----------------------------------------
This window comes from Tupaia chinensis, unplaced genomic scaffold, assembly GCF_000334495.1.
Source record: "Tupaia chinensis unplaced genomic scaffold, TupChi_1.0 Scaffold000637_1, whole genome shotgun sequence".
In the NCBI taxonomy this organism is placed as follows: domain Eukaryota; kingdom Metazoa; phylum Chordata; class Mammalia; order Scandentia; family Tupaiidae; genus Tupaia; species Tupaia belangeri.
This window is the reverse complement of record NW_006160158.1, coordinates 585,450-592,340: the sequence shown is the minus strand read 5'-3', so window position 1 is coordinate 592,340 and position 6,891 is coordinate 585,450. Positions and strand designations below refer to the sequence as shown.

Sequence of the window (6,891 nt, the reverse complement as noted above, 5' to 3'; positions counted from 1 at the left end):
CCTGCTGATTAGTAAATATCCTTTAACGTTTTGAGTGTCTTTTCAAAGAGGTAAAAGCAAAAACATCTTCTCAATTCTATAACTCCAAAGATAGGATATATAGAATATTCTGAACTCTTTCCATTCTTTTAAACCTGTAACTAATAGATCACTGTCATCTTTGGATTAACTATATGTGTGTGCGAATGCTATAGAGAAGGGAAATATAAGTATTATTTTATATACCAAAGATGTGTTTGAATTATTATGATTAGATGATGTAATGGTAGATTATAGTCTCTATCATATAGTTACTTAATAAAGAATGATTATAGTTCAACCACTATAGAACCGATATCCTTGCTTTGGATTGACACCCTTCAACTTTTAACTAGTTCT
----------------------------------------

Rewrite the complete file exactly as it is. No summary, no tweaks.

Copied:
This window comes from Tupaia chinensis, unplaced genomic scaffold, assembly GCF_000334495.1.
Source record: "Tupaia chinensis unplaced genomic scaffold, TupChi_1.0 Scaffold000637_1, whole genome shotgun sequence".
In the NCBI taxonomy this organism is placed as follows: domain Eukaryota; kingdom Metazoa; phylum Chordata; class Mammalia; order Scandentia; family Tupaiidae; genus Tupaia; species Tupaia belangeri.
This window is the reverse complement of record NW_006160158.1, coordinates 585,450-592,340: the sequence shown is the minus strand read 5'-3', so window position 1 is coordinate 592,340 and position 6,891 is coordinate 585,450. Positions and strand designations below refer to the sequence as shown.

Sequence of the window (6,891 nt, the reverse complement as noted above, 5' to 3'; positions counted from 1 at the left end):
CCTGCTGATTAGTAAATATCCTTTAACGTTTTGAGTGTCTTTTCAAAGAGGTAAAAGCAAAAACATCTTCTCAATTCTATAACTCCAAAGATAGGATATATAGAATATTCTGAACTCTTTCCATTCTTTTAAACCTGTAACTAATAGATCACTGTCATCTTTGGATTAACTATATGTGTGTGCGAATGCTATAGAGAAGGGAAATATAAGTATTATTTTATATACCAAAGATGTGTTTGAATTATTATGATTAGATGATGTAATGGTAGATTATAGTCTCTATCATATAGTTACTTAATAAAGAATGATTATAGTTCAACCACTATAGAACCGATATCCTTGCTTTGGATTGACACCCTTCAACTTTTAACTAGTTCT